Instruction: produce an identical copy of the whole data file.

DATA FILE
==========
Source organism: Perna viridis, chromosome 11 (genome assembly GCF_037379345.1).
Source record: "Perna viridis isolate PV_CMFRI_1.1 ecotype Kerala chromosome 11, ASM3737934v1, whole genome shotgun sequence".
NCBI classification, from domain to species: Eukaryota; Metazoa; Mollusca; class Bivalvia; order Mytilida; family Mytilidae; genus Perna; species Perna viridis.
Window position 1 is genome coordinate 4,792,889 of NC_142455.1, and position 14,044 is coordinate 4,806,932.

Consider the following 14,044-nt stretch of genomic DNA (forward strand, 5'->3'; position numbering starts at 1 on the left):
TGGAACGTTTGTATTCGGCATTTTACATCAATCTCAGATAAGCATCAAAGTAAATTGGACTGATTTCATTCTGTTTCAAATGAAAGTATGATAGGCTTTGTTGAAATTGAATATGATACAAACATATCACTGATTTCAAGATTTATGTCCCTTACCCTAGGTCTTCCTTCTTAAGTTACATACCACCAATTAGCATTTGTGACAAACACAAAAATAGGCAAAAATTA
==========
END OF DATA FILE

Source organism: Perna viridis, chromosome 11 (genome assembly GCF_037379345.1).
Source record: "Perna viridis isolate PV_CMFRI_1.1 ecotype Kerala chromosome 11, ASM3737934v1, whole genome shotgun sequence".
NCBI classification, from domain to species: Eukaryota; Metazoa; Mollusca; class Bivalvia; order Mytilida; family Mytilidae; genus Perna; species Perna viridis.
Window position 1 is genome coordinate 4,792,889 of NC_142455.1, and position 14,044 is coordinate 4,806,932.

Consider the following 14,044-nt stretch of genomic DNA (forward strand, 5'->3'; position numbering starts at 1 on the left):
TGGAACGTTTGTATTCGGCATTTTACATCAATCTCAGATAAGCATCAAAGTAAATTGGACTGATTTCATTCTGTTTCAAATGAAAGTATGATAGGCTTTGTTGAAATTGAATATGATACAAACATATCACTGATTTCAAGATTTATGTCCCTTACCCTAGGTCTTCCTTCTTAAGTTACATACCACCAATTAGCATTTGTGACAAACACAAAAATAGGCAAAAATTA